Type: Trad, 1800 ft, 10 pitches
FA: J. Firth, C. Perry & M. Sawyer, August 1976, FFA: R. Debeyer & R. Slawinski, August 1999
Page Views: 298 total · 10/month
Shared By: Tom Gnyra on Sep 6, 2016 with updates from Alex Temus
Admins: Dave Rone, Tom Gnyra

You & This Route

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From Chris Perry's Banff Rock website (Banffrock.ca)

Located at the top left of the north face is a prominent dihedral that slants to the right. The climb ascends the steep wall directly below this dihedral. It was originally called simply The North Face Route but the name has been changed to an early suggestion to avoid confusion with more recent climbs. The first ascent, which was completed between frequent rain showers, took three days and followed a direct line involving some sections of aid. These were avoided on the second ascent by climbing an essentially free line to the left in the middle section of the face. This Left Variation allows the route to be climbed free at 5.9 and this a worthwhile outing that can be completed in a day. The original line has recently been retrofitted and freeclimbed at 5.11d and is described below as the Direct Route. On the crux sixth pitch, four bolts were hand-placed on lead to back up the four already there. Also, one bolt was added to each of belays 1, 2, 4 and 5 (belays 3, 6, 7 and 8 could also use an additional bolt). The old bolts appear to be in reasonable shape but have small carabiner holes. While the harder sections are well-protected on good rock, this remains a “traditional” climb. In particular, a small selection of pitons is recommended for protection and belays. The first two pitches are quite loose but the rock becomes much better higher up

Start directly below the upper dihedral, scramble up and then right on ledges to below a right facing corner 10 m up, with steep slabs on the right.

1) 45 m, 5.7 Go up a small, left-facing corner for a few metres, then step up into the right-facing corner mentioned above. Climb up and diagonally right across the slabs to a left-facing corner high up. Follow the corner to a ledge (bolt belay).

2) 50 m, 5.8 Follow loose ramps up and left past a piton to a short right-facing corner. Climb the corner for a few metres, move right and then back left on broken rock to a ledge (bolt and optional belay). Traverse along the ledge to its left end (bolt and piton belay).

3) 30 m, 5.9 Climb a steep crack in good rock for about 10 m to a small roof (piton). Traverse steeply right to a right-facing corner (piton), climb it for a few metres to below another small roof, and then move right again to a shallow groove (piton). Follow the groove to a
small ledge with a bolt belay.

4) 25 m, 5.9 Climb a steep ramp up and left for 5 m, traverse 5 m left past a piton, step up onto a small slab and then move left to a groove (bolt). Climb the groove past a bulge to a ledge on the left (bolt belay).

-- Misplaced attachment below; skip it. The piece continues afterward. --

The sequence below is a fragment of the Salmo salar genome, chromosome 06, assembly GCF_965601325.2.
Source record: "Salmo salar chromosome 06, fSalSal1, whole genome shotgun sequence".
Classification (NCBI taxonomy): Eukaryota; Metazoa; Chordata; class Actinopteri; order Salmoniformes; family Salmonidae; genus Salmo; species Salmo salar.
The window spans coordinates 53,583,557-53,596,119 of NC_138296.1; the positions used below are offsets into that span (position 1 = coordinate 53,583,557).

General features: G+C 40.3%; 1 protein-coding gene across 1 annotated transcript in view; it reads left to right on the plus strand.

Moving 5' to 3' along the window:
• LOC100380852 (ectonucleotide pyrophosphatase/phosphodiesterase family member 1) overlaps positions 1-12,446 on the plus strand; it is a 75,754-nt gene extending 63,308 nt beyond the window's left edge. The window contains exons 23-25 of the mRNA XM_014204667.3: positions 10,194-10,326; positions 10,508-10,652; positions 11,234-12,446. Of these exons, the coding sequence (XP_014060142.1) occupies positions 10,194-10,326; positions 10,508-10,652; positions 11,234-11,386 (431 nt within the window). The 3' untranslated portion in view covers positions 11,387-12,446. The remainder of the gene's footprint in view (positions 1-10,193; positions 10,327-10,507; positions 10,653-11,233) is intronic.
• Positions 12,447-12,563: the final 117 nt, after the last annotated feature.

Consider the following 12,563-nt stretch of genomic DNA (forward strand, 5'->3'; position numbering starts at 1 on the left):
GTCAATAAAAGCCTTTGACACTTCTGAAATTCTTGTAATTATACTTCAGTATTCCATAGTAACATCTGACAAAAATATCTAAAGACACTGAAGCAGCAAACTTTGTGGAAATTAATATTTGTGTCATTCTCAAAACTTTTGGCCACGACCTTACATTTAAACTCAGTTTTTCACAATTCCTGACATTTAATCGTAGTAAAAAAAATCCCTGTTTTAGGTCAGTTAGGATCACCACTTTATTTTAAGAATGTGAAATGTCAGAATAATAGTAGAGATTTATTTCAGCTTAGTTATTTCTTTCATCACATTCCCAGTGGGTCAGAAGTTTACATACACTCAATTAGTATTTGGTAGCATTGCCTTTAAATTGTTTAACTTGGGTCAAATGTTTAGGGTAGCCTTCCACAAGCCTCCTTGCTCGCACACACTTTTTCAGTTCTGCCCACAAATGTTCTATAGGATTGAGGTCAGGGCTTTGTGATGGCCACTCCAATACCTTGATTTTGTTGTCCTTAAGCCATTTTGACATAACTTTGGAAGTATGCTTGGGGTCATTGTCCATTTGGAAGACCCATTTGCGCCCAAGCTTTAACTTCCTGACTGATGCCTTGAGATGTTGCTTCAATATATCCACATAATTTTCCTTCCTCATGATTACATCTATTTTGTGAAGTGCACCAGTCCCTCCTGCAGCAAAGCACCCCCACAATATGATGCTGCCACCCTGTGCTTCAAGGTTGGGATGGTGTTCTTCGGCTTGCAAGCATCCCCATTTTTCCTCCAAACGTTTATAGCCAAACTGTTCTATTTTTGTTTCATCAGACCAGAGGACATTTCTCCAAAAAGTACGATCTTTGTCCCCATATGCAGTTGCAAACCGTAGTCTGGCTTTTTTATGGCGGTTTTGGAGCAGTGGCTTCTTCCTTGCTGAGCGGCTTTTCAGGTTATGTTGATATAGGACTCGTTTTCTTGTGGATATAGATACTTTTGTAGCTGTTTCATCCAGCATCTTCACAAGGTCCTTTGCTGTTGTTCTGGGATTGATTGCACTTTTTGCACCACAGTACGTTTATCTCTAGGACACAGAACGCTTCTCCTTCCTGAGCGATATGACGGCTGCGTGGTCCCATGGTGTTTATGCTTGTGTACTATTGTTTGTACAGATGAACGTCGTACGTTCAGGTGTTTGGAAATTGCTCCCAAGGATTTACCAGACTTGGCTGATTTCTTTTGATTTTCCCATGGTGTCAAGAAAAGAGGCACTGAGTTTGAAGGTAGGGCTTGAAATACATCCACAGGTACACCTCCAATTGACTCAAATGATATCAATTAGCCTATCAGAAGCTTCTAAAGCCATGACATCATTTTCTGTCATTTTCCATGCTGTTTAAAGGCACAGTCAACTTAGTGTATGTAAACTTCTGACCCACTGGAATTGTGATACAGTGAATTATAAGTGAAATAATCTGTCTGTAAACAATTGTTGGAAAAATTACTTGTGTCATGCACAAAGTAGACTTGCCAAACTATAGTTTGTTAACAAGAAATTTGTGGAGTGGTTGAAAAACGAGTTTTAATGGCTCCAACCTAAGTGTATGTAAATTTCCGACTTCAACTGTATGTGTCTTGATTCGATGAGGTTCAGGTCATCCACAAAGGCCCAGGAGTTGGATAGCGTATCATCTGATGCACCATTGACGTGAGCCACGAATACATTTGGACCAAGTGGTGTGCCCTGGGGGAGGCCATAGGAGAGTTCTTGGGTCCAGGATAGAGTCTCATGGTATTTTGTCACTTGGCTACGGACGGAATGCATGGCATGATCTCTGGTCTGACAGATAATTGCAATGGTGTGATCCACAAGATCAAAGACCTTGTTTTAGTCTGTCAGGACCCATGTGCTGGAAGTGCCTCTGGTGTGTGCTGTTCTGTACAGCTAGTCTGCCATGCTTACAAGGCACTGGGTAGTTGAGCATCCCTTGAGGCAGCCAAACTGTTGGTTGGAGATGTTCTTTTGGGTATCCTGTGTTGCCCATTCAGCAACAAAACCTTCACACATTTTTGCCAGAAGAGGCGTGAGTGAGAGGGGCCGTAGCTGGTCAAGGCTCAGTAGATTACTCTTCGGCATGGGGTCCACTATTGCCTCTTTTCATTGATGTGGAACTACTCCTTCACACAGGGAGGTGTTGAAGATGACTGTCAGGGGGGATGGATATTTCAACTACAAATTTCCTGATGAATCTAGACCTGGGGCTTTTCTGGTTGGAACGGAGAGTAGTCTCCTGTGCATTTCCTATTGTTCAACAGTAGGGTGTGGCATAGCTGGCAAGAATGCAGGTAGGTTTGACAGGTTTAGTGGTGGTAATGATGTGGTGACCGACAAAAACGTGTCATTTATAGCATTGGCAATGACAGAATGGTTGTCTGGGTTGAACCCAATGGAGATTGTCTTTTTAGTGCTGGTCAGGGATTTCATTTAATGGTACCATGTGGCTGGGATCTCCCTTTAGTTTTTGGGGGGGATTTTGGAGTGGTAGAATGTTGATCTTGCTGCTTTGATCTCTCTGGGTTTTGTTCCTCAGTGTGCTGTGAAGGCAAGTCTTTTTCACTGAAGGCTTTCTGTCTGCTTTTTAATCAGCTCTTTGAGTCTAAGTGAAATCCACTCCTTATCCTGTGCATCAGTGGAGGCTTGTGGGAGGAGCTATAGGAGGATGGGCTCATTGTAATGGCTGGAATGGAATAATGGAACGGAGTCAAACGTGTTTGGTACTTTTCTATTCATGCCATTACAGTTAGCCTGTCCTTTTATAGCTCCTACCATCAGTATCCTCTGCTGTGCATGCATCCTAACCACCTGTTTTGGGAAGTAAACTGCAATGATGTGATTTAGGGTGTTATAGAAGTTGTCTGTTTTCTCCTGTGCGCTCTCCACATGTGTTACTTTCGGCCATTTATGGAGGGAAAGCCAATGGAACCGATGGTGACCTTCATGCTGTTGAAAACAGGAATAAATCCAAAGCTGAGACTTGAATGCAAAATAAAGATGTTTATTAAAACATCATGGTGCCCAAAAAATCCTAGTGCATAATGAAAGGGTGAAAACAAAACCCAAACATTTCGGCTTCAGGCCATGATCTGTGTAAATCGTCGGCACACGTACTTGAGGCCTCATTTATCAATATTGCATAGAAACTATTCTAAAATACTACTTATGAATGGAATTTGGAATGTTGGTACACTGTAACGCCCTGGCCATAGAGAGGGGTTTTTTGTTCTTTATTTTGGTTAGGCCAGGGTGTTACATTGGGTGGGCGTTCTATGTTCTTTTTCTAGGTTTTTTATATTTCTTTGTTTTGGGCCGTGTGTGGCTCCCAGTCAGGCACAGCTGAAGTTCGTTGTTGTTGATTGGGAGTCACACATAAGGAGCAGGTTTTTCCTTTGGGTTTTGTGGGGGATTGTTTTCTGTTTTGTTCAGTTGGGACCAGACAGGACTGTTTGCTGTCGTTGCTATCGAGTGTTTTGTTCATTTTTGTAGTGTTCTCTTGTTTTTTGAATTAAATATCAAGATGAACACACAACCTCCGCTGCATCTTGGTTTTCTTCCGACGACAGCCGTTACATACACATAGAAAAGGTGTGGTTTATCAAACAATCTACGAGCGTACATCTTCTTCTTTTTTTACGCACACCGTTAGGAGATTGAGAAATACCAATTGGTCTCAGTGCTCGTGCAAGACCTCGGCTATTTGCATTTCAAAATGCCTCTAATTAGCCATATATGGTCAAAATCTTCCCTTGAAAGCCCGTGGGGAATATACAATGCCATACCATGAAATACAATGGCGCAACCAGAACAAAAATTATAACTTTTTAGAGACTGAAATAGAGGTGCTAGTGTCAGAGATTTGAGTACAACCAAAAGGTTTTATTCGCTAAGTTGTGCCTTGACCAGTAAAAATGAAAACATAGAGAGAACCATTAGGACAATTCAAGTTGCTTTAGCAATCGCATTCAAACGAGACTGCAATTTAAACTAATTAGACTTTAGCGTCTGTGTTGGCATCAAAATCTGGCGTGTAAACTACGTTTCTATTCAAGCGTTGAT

5) 45 m, 5.7 Follow the corner system above, moving right near the top, to a good ledge and bolt belay.

Left Variation (F.F.A.: Left Variation: D. Morgan & C. Perry, August 1983):

6) 40 m, 5.9 Move across to the far left end of the ledge and make a difficult traverse left beneath an overhang (usually wet). Move up to a ledge and optional belay. Continue up and then left to the base of a corner system.

7) 45 m, 5.9 Climb to the top of the corner and small ledges on the left.

8) 45 m, 5.9 Move right and climb a steep wall to a shallow corner (piton). Follow the corner for a short distance, then climb left and up to a good ledge. Continue to a large ledge higher up.

9) 50 m, 5.7 Make a long traverse down and right, then climb slabs to a good ledge (junction with the original route).

10) 30 m, 5.7 Climb the steep corner above the ledge to the base of the upper dihedral.

11-13) 140 m, 5.5 Climb slabs and corners on the right side of the dihedral finishing well out on the right.

Direct (Original) Route:

6) 50 m, 5.11d From the far right end of the ledge, climb a groove for 5 m to an overlap, then traverse left and up to a small pedestal (this point may also be reached by climbing broken rock farther left). Traverse up and right on excellent rock to a small niche directly above
the belay (run-out 5.8). Climb up past three bolts to an awkward lip. Pull over this using a mono pocket (5.11b) and step over the overlap above to a rest stance. Move left to the first of the next four bolts. Climb the increasingly difficult groove above (5.11d) to reach
the base of a large slab. Climb up past another bolt, trend left and then go back right toa ledge below a large corner (bolt belay).

7) 35 m, 5.10d From the right side of the ledge, climb up past three bolts to a thin crack. Make a few strenuous moves up the crack and then stretch right to a jug. Follow a groove that slants back left to the main corner. Belay in a small alcove.

8) 20 m, 5.10b Climb up past four bolts and continue more easily up the corner to a belay on the slabs above (single bolt).

9) 45 m, 5.8 Climb up and right past a piton and fixed wire. Traverse right for 5 m and climb a steep corner to a horizontal break. Either follow the break back left past the top of the main corner to the ledge at the top of pitch 9 of the Left Variation, or climb up and right
and belay in the exit corner of Remembrance Wall.

10) 30 m, 5.7 or 5.8 Depending on which option was taken on pitch 9, either climb pitch 10 of the Left Variation (5.7) or the remainder of pitch 9 of Remembrance Wall (5.8) to the base of the upper dihedral.

11-13) 140 m, 5.5 Climb slabs and corners on the right side of the dihedral finishing well out on the right.


See topo


A double rack, some pins if you have them, quickdraws